A Way Out (1 Corinthians 10:11–13)


In 1 Corinthians 10:11–13, Paul writes:

These things happened to them as examples and were written down as warnings for us, on whom the fulfillment of the ages has come. So, if you think you are standing firm, be careful that you don’t fall! No temptation has seized you except what is common to man. And God is faithful; he will not let you be tempted beyond what you can bear. But when you are tempted, he will also provide a way out so that you can stand up under it.

M. Scott Peck begins The Road Less Traveled with three simple words: “Life is difficult.” Life’s difficulty results from bad things that happen to us and bad thoughts that happen in us. The Greek word peirasmos encompasses both aspects. Depending on context, the word means either “trial” or “temptation.”

In 1 Corinthians 10:11–13, Paul uses the word peirasmos to describe the Corinthian situation.

In the ancient world, people sacrificed animals to the gods. They gave some of the meat to the priests, and they consumed some of the meat in a religious feast at the temple. The priests sold leftover meat in the public market, which was then consumed in private homes.

Paul permits eating idol-food privately on a case-by-case basis (10:23–11:1). But he prohibits eating idol-food at a pagan religious feast, reasoning that it is a form of idolatry (10:14–22). This prohibition puts the Corinthian Christians on the horns of a dilemma: If they eat, they commit a sin. If they don’t eat, they commit a crime, for in the ancient world, idolatry is woven into the fabric of politics and markets. They are tempted to be bad Christians or tried by being bad Corinthians.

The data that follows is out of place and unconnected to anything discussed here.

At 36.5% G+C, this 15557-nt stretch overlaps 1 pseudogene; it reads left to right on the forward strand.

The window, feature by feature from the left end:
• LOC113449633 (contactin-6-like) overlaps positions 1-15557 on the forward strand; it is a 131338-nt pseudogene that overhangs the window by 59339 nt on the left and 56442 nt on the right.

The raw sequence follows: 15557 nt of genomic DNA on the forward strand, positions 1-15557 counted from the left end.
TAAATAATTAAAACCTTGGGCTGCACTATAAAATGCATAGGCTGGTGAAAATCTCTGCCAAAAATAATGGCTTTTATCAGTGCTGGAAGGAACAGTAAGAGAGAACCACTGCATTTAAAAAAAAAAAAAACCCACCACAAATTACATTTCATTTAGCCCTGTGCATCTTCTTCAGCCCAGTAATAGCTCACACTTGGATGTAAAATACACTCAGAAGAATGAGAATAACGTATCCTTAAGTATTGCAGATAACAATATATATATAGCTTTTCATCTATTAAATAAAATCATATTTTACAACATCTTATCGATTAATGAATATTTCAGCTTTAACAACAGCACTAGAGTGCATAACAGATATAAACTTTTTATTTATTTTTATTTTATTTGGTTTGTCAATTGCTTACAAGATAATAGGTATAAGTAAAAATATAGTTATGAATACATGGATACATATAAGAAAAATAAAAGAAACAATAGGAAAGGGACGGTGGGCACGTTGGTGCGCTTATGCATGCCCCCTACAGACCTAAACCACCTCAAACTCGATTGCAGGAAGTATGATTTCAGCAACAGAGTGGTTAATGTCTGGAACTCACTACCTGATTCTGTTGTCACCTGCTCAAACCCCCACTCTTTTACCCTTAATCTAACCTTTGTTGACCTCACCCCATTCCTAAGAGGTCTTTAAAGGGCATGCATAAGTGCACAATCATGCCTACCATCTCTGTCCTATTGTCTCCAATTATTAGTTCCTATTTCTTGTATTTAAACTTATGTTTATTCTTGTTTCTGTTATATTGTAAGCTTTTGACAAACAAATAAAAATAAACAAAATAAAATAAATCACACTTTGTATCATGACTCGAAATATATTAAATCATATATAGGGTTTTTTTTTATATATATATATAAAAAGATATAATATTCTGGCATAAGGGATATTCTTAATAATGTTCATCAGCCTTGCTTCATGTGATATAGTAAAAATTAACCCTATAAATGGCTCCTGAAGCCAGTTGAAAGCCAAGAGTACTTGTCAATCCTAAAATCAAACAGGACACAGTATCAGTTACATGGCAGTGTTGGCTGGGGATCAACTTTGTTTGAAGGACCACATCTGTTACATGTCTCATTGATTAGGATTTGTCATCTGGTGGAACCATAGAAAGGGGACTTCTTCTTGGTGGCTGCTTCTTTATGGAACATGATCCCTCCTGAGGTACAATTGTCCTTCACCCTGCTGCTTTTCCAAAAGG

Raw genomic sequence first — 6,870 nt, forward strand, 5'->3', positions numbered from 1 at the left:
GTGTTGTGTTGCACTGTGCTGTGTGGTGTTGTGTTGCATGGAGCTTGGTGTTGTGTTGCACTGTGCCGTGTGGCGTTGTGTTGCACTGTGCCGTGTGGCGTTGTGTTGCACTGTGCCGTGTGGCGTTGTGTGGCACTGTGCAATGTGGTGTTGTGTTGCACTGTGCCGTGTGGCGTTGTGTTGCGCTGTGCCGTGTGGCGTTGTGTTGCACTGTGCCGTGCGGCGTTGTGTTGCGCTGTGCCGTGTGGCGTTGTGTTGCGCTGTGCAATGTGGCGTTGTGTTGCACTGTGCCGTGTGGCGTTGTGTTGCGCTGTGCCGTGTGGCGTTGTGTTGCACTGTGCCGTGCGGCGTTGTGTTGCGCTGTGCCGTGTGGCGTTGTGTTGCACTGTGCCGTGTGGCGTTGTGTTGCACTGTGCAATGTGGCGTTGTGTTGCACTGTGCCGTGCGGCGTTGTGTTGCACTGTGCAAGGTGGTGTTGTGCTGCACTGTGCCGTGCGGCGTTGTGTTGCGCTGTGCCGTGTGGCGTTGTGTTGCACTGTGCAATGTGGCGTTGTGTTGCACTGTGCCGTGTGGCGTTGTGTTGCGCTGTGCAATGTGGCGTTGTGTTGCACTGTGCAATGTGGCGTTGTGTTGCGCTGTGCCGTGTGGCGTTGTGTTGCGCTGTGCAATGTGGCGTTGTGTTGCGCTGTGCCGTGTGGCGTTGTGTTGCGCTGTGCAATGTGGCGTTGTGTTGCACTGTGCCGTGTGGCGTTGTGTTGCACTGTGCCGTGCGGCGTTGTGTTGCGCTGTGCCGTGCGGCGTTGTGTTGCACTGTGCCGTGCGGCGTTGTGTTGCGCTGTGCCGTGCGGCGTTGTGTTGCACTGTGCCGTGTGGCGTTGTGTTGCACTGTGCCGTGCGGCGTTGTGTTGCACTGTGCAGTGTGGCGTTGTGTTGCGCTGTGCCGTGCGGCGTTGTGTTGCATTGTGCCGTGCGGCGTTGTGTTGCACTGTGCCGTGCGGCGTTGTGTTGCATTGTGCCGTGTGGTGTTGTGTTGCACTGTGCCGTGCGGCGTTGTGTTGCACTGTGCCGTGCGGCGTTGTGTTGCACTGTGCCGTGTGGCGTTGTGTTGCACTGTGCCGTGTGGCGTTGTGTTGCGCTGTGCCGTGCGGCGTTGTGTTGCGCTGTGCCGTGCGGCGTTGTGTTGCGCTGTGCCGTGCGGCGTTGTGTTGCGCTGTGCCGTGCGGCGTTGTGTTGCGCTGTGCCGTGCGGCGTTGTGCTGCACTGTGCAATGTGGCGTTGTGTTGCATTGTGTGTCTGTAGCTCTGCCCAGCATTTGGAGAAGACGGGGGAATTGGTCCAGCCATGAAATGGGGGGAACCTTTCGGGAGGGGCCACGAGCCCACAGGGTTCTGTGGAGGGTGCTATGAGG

For Paul, being a Christian takes priority over being a Corinthian, so he offers the Corinthians five lines of thinking to help them make the right choice.

First, the scriptural line: “These things” refers to the four examples of idolatry Paul cited in 10:6–9. They are “examples” of sinful behavior and “warnings” of divine judgment.

Second, the eschatological line: Paul describes Christians as those “on whom the fulfillment of the ages has come.” Paul uses the Greek word telos, which means “purpose,” “goal,” or “end.” For Paul, the resurrection of Jesus Christ and the outpouring of his Holy Spirit fulfills history by inaugurating its telos, which is the new age of justice and peace. He calls on Christians to live with integrity in light of this new age, rather than to compromise with the idolatry and unrighteousness of the old age.

Third, the confessional line: Paul calls on the Corinthians to eschew self-deception and embrace confession. We are tempted to “fall” when we think we are “standing firm” on our own, rather than leaning on God’s grace.

Fourth, the psychological line: Peirasmos is “common to man.” When tempted/trial, we think we are alone, but we are not. Others have faced down temptation and trial. We can too.

Fifth, the theological line: How you view God shapes how you live your life. Paul writes, “God is faithful… when you are tempted, he will also provide a way out so that you can stand up under it.”

Life is difficult. God is faithful. Our choice is to face the first in light of the second.

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